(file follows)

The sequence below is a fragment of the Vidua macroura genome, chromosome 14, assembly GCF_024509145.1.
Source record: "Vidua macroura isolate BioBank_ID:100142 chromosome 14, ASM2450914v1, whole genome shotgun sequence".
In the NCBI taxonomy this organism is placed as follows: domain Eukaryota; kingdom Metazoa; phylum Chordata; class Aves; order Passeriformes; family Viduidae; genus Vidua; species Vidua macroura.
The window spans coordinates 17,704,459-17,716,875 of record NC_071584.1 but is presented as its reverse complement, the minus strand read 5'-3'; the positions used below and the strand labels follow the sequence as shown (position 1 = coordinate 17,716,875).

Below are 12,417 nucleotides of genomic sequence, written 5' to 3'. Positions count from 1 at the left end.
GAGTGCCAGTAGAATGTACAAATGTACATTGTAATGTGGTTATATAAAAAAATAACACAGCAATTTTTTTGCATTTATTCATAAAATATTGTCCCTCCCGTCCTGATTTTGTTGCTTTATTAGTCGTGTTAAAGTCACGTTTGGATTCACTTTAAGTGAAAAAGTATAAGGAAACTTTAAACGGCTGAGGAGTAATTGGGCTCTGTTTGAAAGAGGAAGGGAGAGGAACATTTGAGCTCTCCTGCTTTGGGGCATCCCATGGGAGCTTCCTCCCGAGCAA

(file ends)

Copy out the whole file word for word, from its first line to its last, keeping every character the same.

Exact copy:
The sequence below is a fragment of the Vidua macroura genome, chromosome 14, assembly GCF_024509145.1.
Source record: "Vidua macroura isolate BioBank_ID:100142 chromosome 14, ASM2450914v1, whole genome shotgun sequence".
In the NCBI taxonomy this organism is placed as follows: domain Eukaryota; kingdom Metazoa; phylum Chordata; class Aves; order Passeriformes; family Viduidae; genus Vidua; species Vidua macroura.
The window spans coordinates 17,704,459-17,716,875 of record NC_071584.1 but is presented as its reverse complement, the minus strand read 5'-3'; the positions used below and the strand labels follow the sequence as shown (position 1 = coordinate 17,716,875).

Below are 12,417 nucleotides of genomic sequence, written 5' to 3'. Positions count from 1 at the left end.
GAGTGCCAGTAGAATGTACAAATGTACATTGTAATGTGGTTATATAAAAAAATAACACAGCAATTTTTTTGCATTTATTCATAAAATATTGTCCCTCCCGTCCTGATTTTGTTGCTTTATTAGTCGTGTTAAAGTCACGTTTGGATTCACTTTAAGTGAAAAAGTATAAGGAAACTTTAAACGGCTGAGGAGTAATTGGGCTCTGTTTGAAAGAGGAAGGGAGAGGAACATTTGAGCTCTCCTGCTTTGGGGCATCCCATGGGAGCTTCCTCCCGAGCAA